In a car with a manual gearbox, the clutch sits between the engine and the gearbox. Its purpose is to connect / disconnect the rotating engine to / from the gearbox and drive wheels.
The clutch provides one of two ways to disconnect the rotating engine from the gearbox and drive wheels (for example preparing to stop at a traffic light or to park).
- Press and hold down the clutch pedal.
This retracts the clutch plate’s contact with the engine flywheel. The car can be braked to a standstill without stalling the engine, which continues idling.
- After the action above, put the gearbox in neutral gear.
The clutch pedal can be released. The clutch plate makes contact with the rotating engine flywheel and starts rotating, along with the gearbox input shaft. But because the gearbox is in neutral, no rotating input shaft gears are in mesh with the gears on the output shaft, which is stationary, as are the drive wheels.
There is ongoing wear and tear of the clutch while you drive. Every time you pull off or change gear, you release the clutch pedal. The clutch friction plate moves forward to press strongly against the engine flywheel. Both surfaces experience a momentary scraping together before they lock up. Add up all the clutch releases you perform every time you drive and that’s a lot of wear!
If you want your clutch to last longer, never ride the clutch when stopped on an uphill. Use the hand brake and keep the clutch depressed until you drive off.
HOW A CLUTCH FAILS
There are generally two types of clutch actuation usually found on a car with a manual gearbox: cable and hydraulic.
Besides normal wear and tear over time, it is failure of the actuation systems – snapped clutch cable or loss of clutch hydraulic fluid – which renders your car un-driveable. In both cases, the clutch pedal sinks to the floor when depressed and won’t spring back up. And it doesn’t do its job which is to disengage the clutch plate from the flywheel.
Clutch actuation failure is rare, but it can happen unexpectedly. A loss of hydraulic pressure disables the clutch just as you’re about to shift from neutral into 1st gear before driving off. Or the clutch cable snaps just when you’re changing up or down a gear while driving at speed.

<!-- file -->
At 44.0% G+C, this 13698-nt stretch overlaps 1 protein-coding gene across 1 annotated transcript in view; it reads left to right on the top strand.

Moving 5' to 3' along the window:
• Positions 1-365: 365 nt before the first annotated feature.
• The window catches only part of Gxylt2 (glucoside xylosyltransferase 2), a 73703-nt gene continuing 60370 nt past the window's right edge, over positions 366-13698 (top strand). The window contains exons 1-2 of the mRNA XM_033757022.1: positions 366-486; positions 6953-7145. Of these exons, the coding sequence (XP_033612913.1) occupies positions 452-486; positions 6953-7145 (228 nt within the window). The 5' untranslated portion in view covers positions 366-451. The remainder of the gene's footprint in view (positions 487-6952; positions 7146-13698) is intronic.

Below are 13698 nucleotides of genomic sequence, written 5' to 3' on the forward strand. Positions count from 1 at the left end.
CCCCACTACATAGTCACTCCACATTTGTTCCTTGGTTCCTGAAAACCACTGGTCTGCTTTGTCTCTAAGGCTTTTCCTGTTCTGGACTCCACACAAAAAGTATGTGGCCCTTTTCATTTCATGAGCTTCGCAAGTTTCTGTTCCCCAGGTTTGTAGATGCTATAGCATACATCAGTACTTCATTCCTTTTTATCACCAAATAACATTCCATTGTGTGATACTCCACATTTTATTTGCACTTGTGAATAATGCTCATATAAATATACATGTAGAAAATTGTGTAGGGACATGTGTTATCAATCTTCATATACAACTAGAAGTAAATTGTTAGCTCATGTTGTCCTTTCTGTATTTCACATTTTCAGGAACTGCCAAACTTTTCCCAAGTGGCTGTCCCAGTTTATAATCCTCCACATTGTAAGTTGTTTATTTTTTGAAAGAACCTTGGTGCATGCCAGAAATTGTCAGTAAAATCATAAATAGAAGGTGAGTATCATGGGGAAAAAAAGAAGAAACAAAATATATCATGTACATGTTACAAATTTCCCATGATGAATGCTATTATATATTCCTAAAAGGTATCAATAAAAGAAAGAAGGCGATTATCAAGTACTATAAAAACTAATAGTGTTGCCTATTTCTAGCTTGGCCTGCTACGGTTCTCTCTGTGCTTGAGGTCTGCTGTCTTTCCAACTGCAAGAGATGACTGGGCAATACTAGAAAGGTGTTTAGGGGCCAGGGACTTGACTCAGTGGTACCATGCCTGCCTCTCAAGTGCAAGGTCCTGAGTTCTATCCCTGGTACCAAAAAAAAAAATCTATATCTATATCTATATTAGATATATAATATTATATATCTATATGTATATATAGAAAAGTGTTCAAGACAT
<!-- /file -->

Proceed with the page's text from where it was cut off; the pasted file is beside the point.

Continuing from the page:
It’s important to understand what is happening here. Clutch failure reduces your control over your vehicle. If it happens when you’re stationary, you’re essentially stuck there, stranded.
If it happens while you’re driving, your car becomes a guided missile, almost unstoppable. You can’t gear down; the clutch is inoperative. You can brake, but the engine is still running and propelling your vehicle at speed. It becomes a power struggle between your engine’s idling speed torque; the strength of your right leg and the efficiency of your brakes….
WHAT DO YOU DO?
Turn off the ignition. Don’t remove the key. Leave it in the ignition slot. This will cut the coil’s electric pulses to the spark plugs, and the fuel pump. But it will not lock the steering wheel, so you can still control your car’s direction. The engine immediately loses all power and torque and starts slowing. Gently apply the brakes and pull over where it is safe to do so. Remember to apply the hand brake.
Now you’re back to the first scenario – stuck and stranded. Call RDG for Roadside Assistance. We will recover you and your car to our nearest workshop, and get you home safe. Then let RDG solve your car’s faulty clutch problem with a new, guaranteed replacement clutch kit and RDG’s excellent peace-of-mind 1-year warranty.
Don’t forget, we also repair and exchange manual and automatic gearboxes and transmissions; propshafts, CV-joints, differentials and steering systems. Find your nearest RDG by folloing this link or leave us a message and have an RDG service advisor contact you directly here